> Preserve the digital expressions of our culture and knowledge. As the world and society shift from capturing and disseminating new knowledge, art, and understanding on fabric and paper, as we have for millennia, to digital formats that are still very much evolving, we are at risk of losing generations of scholarly, cultural, and creative contributions. Already, most of the early digital art and digital publications are lost because the formats they were encoded in are no longer in use. It is a paradox that as we have become far more efficient and productive, due to the digital tools at our disposal, the very product of our work has become something far more ephemeral than we ever imagined. The reality is that most digital materials produced over the last 30 years — and likely decades more into the future — are very likely to be lost. We truly have no idea where to begin to address this wicked challenge, but if we don’t, much of the work of humankind is likely to suffer the fate of the irreplaceable papyri that were lost at the Library of Alexandria.
At the first NMC Horizon Project Summit in 2012, thought leaders and education experts specifically focused on the drivers of change in education technology — and reached consensus on ten megatrends (PDF) that will underlie our decision making for years to come — essentially a list of constants amongst the change. This year, the emphasis arced toward understanding equally well the essential challenges we face, and to begin to articulate them.
Taken together, the five challenges outlined above represent a foundational shift in how we think about teaching, learning, and the work of knowledge creation. They overlap in part, but are presented here as discrete concepts in an effort to begin to define them — itself a wicked challenge, and like all wicked challenges, there is no one right answer. As the NMC continues to work with its growing global community of expert advisors — now more than 750 — from understanding the essential trends influencing our decisions to articulating challenges worthy of global attention, to taking action in concert with others around the globe, this list will guide our efforts, even as it continues to evolve.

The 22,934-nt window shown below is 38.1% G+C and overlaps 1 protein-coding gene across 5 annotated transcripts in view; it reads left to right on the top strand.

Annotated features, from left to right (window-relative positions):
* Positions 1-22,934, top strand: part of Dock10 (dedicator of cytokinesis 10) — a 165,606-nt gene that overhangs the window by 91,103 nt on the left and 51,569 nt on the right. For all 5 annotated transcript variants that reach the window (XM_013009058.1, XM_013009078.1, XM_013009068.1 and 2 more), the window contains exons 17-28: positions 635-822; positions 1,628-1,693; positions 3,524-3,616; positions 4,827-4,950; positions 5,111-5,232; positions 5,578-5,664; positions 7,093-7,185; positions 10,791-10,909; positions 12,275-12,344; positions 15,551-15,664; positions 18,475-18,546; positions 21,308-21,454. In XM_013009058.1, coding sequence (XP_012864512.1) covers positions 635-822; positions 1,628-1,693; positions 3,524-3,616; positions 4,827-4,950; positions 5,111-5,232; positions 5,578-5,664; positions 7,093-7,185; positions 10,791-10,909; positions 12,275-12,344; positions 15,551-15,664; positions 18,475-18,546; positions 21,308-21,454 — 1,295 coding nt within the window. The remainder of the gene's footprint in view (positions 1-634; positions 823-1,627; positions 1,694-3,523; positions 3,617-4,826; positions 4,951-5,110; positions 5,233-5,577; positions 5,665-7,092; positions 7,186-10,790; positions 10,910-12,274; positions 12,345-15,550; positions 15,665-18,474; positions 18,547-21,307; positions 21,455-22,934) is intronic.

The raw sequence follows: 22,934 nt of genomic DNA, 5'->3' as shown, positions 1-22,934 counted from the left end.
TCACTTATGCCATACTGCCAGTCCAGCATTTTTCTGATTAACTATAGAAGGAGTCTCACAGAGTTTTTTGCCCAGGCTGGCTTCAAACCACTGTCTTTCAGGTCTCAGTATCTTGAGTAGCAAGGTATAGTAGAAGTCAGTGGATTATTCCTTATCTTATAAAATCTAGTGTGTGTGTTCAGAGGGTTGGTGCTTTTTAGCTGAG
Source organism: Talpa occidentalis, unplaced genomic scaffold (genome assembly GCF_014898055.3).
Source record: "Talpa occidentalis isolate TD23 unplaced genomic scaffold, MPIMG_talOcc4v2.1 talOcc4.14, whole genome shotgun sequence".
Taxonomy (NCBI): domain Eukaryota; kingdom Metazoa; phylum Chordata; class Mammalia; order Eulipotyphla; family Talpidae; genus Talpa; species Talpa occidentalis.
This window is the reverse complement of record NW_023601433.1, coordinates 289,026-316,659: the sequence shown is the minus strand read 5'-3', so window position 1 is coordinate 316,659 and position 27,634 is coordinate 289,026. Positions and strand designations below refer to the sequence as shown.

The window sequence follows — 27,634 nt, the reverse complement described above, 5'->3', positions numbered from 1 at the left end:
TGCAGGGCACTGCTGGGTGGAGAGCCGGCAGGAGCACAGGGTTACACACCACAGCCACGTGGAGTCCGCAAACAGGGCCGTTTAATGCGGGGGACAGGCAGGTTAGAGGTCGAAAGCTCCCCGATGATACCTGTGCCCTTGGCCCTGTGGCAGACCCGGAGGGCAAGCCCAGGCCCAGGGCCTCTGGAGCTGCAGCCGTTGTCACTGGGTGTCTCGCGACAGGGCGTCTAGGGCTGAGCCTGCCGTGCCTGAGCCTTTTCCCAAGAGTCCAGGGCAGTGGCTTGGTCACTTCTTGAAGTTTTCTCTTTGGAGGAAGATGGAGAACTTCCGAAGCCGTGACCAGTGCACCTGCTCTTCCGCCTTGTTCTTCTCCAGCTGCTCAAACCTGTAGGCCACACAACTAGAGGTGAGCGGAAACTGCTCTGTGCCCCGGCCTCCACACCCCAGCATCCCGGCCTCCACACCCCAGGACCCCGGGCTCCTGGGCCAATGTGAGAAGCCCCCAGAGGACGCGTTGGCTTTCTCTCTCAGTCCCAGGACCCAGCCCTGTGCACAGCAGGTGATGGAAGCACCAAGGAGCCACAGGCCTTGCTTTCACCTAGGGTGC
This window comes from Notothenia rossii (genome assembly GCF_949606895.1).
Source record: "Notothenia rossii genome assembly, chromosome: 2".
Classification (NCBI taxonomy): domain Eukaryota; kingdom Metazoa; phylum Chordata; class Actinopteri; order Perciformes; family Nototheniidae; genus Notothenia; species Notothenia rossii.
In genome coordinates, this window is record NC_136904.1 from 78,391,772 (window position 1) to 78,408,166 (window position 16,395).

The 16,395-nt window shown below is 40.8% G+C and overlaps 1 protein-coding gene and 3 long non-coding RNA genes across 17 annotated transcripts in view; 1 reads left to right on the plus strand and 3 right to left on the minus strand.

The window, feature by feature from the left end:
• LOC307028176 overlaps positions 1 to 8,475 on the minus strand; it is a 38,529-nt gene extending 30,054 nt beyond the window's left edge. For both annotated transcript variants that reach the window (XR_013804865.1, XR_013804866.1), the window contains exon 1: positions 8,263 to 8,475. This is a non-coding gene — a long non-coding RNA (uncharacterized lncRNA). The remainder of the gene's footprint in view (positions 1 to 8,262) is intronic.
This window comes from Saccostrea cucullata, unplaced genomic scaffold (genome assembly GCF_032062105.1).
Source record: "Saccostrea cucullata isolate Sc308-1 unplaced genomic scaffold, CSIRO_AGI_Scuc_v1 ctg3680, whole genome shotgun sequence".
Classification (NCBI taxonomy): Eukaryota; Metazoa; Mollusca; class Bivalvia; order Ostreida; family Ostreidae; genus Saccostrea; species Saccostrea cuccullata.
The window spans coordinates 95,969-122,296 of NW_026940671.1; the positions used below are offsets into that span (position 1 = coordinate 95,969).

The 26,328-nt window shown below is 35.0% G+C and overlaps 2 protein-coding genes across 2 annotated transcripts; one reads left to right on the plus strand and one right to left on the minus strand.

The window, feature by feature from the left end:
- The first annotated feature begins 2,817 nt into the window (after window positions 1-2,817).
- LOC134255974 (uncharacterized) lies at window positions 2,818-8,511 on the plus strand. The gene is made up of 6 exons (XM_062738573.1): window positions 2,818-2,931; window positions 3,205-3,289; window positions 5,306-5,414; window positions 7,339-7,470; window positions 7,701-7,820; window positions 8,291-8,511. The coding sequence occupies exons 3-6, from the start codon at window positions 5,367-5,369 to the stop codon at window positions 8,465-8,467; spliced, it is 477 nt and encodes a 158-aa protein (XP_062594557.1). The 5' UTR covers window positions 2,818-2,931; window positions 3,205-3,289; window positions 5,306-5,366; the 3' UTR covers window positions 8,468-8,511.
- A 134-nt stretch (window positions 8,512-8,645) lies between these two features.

The “Ideas that Matter” videos and David Sibbet’s visual record are all freely available online. Watch this space for news and more throughout the year. To be part of the discussions, follow hashtag #NMChz on Twitter!
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The Edward and Betty Marcus Institute for Digital Education in the Arts (MIDEA) provides timely, succinct and practical knowledge about emerging technologies that museums can use to advance their missions.
The largest educational presence in any virtual world, involving more than 150 colleges and universities and a very active community of educators that numbers nearly 12,000.
The New Media Consortium (NMC) is a community of hundreds of leading universities, colleges, museums, and research centers. The NMC stimulates and furthers the exploration and use of new media and technologies for learning and creative expression. All content Creative Commons. More >